Congress Wades Further Into Obamacare’s Contraception Debate

As the battle moves toward the Supreme Court, lawmakers gear up their efforts.

Orrin Hatch at 2011 CPAC meeting.
National Journal
Jan. 28, 2014, 6:21 a.m.

Fif­teen Re­pub­lic­an mem­bers of Con­gress are lob­by­ing the Su­preme Court to over­turn Obama­care’s con­tra­cep­tion man­date on grounds that it vi­ol­ates a law signed by Bill Clin­ton.

The 1993 Re­li­gious Free­dom Res­tor­a­tion Act aims to hold the fed­er­al gov­ern­ment re­spons­ible for pro­tect­ing re­li­gious freedoms when law­mak­ing and to strengthen in­di­vidu­als’ First Amend­ment rights to re­li­gious liberty.

“Re­li­gious free­dom should not be a polit­ic­al is­sue,” said Sen. Or­rin Hatch of Utah in a press re­lease. “It is one of our coun­try’s found­ing prin­ciples, and I’m hope­ful that the Su­preme Court will re­con­firm that our coun­try will not stand for for­cing one’s be­liefs onto oth­ers who may mor­ally ob­ject to them.”

The con­gres­sion­al co­ali­tion led by Hatch, the act’s primary Re­pub­lic­an spon­sor, filed the brief ahead of the Su­preme Court’s con­sid­er­a­tion of two cases brought by private, for-profit com­pan­ies with re­li­gious ob­jec­tions to of­fer­ing con­tra­cept­ive cov­er­age to em­ploy­ees. Hobby Lobby and Con­es­toga Wood are sched­uled to present their ar­gu­ments to the Court on March 25.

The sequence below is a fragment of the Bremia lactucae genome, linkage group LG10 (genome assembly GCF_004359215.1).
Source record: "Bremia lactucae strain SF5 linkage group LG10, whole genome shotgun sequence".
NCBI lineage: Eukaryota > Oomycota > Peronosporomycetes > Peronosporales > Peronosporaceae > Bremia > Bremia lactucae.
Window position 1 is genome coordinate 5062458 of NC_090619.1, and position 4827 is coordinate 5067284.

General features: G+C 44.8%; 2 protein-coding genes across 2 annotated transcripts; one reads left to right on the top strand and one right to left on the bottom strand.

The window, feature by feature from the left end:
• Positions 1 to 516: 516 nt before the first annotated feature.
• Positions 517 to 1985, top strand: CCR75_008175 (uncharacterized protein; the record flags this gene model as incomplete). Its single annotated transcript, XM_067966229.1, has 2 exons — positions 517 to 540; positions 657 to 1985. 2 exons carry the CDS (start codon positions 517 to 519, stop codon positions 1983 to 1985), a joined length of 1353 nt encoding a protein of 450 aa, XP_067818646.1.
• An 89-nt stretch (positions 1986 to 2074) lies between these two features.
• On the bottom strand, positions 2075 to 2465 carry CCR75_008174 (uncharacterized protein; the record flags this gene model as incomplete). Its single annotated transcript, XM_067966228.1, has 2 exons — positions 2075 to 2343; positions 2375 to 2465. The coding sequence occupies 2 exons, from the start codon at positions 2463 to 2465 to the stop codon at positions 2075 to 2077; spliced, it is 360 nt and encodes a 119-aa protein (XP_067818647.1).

The ad­min­is­tra­tion did not re­spond to a re­quest for com­ment.

But shortly after the Re­pub­lic­ans’ an­nounce­ment, 91 Demo­crat­ic mem­bers of Con­gress filed a counter brief with the Su­preme Court, ar­guing that con­tra­cept­ive cov­er­age among oth­er pre­vent­ive care meas­ures are “the least re­strict­ive means of ac­com­plish­ing Con­gress’ goal of en­sur­ing the ne­ces­sary health­care cov­er­age for wo­men.”

In the brief, the Demo­crats, led by House Minor­ity Lead­er Nancy Pelosi of Cali­for­nia, said the con­tra­cep­tion man­date does not re­quire cor­por­a­tions to aban­don their be­liefs, and rather, re­quires them to al­low em­ploy­ees to make their own de­cisions about their health.

This post was up­dated at 12:45 p.m. to in­clude the sub­sequent brief filed by the Demo­crat­ic Con­gres­sion­al caucus.

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